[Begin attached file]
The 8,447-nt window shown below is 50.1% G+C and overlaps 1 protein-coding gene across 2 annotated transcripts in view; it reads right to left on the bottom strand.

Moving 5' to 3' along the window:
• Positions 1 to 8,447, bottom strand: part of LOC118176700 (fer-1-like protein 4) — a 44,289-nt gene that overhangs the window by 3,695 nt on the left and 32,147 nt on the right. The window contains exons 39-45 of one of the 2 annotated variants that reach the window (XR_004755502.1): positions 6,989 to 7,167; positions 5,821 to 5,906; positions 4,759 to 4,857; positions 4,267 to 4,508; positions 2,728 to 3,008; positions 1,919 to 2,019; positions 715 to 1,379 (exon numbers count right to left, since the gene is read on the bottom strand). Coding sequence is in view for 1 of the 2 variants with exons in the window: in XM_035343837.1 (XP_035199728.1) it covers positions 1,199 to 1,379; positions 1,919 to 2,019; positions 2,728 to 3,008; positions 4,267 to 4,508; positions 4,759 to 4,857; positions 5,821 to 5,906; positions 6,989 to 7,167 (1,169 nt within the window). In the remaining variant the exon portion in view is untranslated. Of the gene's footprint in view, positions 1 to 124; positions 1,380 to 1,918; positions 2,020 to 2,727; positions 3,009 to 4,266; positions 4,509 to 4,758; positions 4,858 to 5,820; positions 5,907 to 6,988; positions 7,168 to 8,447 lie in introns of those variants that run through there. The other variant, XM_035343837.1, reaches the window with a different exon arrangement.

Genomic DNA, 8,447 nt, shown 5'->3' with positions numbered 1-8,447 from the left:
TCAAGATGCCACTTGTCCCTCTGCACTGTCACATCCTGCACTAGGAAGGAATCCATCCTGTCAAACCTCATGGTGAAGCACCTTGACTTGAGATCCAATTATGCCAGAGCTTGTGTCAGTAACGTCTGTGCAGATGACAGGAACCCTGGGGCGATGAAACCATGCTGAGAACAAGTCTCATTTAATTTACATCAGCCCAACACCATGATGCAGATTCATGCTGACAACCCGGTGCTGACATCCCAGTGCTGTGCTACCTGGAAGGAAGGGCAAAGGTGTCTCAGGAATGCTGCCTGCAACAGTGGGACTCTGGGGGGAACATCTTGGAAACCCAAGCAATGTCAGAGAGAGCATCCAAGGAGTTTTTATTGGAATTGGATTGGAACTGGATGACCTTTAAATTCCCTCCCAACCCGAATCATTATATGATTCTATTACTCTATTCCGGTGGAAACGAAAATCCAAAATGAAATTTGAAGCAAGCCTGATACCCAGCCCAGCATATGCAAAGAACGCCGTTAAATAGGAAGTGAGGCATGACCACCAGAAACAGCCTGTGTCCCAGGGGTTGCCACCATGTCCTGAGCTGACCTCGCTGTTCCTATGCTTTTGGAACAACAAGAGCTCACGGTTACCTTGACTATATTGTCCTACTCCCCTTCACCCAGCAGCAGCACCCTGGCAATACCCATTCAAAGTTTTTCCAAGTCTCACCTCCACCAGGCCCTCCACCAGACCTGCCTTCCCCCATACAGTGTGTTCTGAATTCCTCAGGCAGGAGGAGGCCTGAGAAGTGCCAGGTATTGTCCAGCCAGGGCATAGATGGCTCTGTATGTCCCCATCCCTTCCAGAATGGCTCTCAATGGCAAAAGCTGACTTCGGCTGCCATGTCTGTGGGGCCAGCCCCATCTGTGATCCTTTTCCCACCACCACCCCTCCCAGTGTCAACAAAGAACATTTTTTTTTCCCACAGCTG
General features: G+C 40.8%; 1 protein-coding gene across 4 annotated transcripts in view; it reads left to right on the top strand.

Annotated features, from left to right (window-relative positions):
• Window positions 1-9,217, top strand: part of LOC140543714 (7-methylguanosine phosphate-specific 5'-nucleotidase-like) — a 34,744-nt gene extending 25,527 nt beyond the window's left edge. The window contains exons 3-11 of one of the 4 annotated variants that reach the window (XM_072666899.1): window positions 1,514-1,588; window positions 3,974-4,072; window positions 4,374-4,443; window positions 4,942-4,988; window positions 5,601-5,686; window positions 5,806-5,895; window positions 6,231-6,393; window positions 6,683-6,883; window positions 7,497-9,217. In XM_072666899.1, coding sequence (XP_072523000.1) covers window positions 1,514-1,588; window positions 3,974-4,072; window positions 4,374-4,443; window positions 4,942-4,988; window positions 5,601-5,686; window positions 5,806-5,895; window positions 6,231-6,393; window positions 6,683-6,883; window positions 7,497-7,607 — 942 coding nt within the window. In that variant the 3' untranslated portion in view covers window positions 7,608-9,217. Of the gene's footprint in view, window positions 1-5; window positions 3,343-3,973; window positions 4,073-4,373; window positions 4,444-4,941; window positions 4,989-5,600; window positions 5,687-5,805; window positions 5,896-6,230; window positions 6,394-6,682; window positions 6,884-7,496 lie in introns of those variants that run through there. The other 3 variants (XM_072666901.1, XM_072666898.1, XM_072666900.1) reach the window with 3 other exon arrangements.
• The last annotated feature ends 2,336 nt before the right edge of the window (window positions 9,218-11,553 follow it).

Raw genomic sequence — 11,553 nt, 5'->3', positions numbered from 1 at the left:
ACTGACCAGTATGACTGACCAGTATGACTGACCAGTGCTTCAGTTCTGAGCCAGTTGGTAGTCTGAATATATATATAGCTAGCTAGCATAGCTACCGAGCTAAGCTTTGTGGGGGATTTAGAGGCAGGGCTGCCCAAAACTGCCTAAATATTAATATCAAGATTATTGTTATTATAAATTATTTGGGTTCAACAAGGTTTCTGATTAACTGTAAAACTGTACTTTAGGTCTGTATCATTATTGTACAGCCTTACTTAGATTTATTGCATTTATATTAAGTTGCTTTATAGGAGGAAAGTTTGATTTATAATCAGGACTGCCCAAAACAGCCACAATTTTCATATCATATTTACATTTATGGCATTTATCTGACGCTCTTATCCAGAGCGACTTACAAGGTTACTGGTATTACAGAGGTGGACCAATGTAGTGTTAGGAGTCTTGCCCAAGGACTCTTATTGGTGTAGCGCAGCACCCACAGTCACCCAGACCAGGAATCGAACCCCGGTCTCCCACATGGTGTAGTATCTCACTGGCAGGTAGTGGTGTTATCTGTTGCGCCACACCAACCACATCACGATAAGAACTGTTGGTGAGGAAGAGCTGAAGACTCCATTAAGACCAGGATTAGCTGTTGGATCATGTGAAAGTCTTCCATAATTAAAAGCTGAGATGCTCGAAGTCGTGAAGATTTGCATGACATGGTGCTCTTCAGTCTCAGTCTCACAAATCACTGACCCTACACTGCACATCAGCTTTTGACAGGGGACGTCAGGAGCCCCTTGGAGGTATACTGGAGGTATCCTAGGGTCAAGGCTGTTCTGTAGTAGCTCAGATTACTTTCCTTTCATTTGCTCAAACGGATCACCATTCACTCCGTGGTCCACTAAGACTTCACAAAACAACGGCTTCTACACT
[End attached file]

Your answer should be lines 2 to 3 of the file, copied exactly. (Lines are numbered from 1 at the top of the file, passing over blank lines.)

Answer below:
Moving 5' to 3' along the window:
• Positions 1 to 8,447, bottom strand: part of LOC118176700 (fer-1-like protein 4) — a 44,289-nt gene that overhangs the window by 3,695 nt on the left and 32,147 nt on the right. The window contains exons 39-45 of one of the 2 annotated variants that reach the window (XR_004755502.1): positions 6,989 to 7,167; positions 5,821 to 5,906; positions 4,759 to 4,857; positions 4,267 to 4,508; positions 2,728 to 3,008; positions 1,919 to 2,019; positions 715 to 1,379 (exon numbers count right to left, since the gene is read on the bottom strand). Coding sequence is in view for 1 of the 2 variants with exons in the window: in XM_035343837.1 (XP_035199728.1) it covers positions 1,199 to 1,379; positions 1,919 to 2,019; positions 2,728 to 3,008; positions 4,267 to 4,508; positions 4,759 to 4,857; positions 5,821 to 5,906; positions 6,989 to 7,167 (1,169 nt within the window). In the remaining variant the exon portion in view is untranslated. Of the gene's footprint in view, positions 1 to 124; positions 1,380 to 1,918; positions 2,020 to 2,727; positions 3,009 to 4,266; positions 4,509 to 4,758; positions 4,858 to 5,820; positions 5,907 to 6,988; positions 7,168 to 8,447 lie in introns of those variants that run through there. The other variant, XM_035343837.1, reaches the window with a different exon arrangement.